Geneva Cancer Registry

Genève, Switzerland

Geneva Cancer Registry

Genève, Switzerland
SEARCH FILTERS
Time filter
Source Type

Herrmann C.,Cancer Registry St. Gallen Appenzell | Herrmann C.,Swiss Tropical and Public Health Institute | Herrmann C.,University of Basel | Cerny T.,Kantonsspital St. Gallen | And 7 more authors.
BMC Cancer | Year: 2013

Background: Cancer survivors are a heterogeneous group with complex health problems. Data concerning its total number and growing dynamics for Switzerland are scarce and outdated.Methods: Population and mortality data were retrieved from the Swiss Federal Statistical Office (FSO). Incidence and relative survival for invasive cancers were computed using data from the cancer registries Geneva (1970-2009), St. Gallen - Appenzell (1980-2010), Grisons & Glarus (1989-2010), and Valais (1989-2010). We estimated prevalence for 1990-2010 using the Prevalence, Incidence Approach MODel (PIAMOD) method. We calculated trends in prevalence estimates by Joinpoint analysis. Projections were extrapolated using the above models and based on time trends of the period 2007-2010.Results: The estimated number of cancer survivors increased from 139′717 in 1990 (2.08% of the population) to 289′797 persons in 2010 (3.70%). The growth rate shows an exponential shape and was 3.3% per year in the period 2008 to 2010. Almost half of the survivors have a history of breast, prostate or colorectal cancer. Among cancer survivors, 55% are women but the increases have been more marked in men (p < 0.01, 3.9% annual increase in men vs. 2.7% in women since 2008). By the end of 2020 372′000 cancer survivors are expected to live in Switzerland.Conclusions: There is a rapidly growing population of cancer survivors in Switzerland whose needs and concerns are largely unknown. © 2013 Herrmann et al.; licensee BioMed Central Ltd.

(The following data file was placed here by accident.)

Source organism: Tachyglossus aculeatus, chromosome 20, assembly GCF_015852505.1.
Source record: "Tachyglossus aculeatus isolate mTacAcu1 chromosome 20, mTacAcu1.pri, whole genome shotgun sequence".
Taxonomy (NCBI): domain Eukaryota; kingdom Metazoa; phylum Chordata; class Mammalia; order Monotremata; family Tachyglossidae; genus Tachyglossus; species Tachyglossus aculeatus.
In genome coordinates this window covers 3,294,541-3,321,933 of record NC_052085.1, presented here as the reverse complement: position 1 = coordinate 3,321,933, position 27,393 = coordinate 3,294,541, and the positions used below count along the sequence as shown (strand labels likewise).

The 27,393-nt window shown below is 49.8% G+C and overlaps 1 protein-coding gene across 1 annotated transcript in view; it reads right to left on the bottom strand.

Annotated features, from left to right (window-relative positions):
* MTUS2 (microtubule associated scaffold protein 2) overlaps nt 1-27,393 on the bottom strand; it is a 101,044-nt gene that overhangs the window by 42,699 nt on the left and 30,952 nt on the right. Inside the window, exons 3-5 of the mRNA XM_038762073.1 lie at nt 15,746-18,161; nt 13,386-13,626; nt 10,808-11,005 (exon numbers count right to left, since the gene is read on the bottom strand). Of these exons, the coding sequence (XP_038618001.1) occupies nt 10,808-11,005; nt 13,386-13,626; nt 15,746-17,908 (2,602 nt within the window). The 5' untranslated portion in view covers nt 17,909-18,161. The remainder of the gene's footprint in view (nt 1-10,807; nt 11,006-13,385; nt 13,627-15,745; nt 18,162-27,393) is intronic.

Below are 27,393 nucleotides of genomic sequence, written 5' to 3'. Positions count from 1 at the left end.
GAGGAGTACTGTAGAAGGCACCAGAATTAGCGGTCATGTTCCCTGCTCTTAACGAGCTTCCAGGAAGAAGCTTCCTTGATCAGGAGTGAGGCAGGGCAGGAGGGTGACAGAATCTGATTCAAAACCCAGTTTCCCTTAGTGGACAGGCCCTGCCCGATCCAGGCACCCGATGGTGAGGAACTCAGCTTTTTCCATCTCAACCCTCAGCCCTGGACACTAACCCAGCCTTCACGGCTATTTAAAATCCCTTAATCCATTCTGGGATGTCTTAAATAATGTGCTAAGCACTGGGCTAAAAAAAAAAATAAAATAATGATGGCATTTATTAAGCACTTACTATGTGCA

Truong T.,International Agency for Research on Cancer | Truong T.,French Institute of Health and Medical Research | Hung R.J.,Samuel Lunenfeld Research Institute | Amos C.I.,University of Houston | And 57 more authors.
Journal of the National Cancer Institute | Year: 2010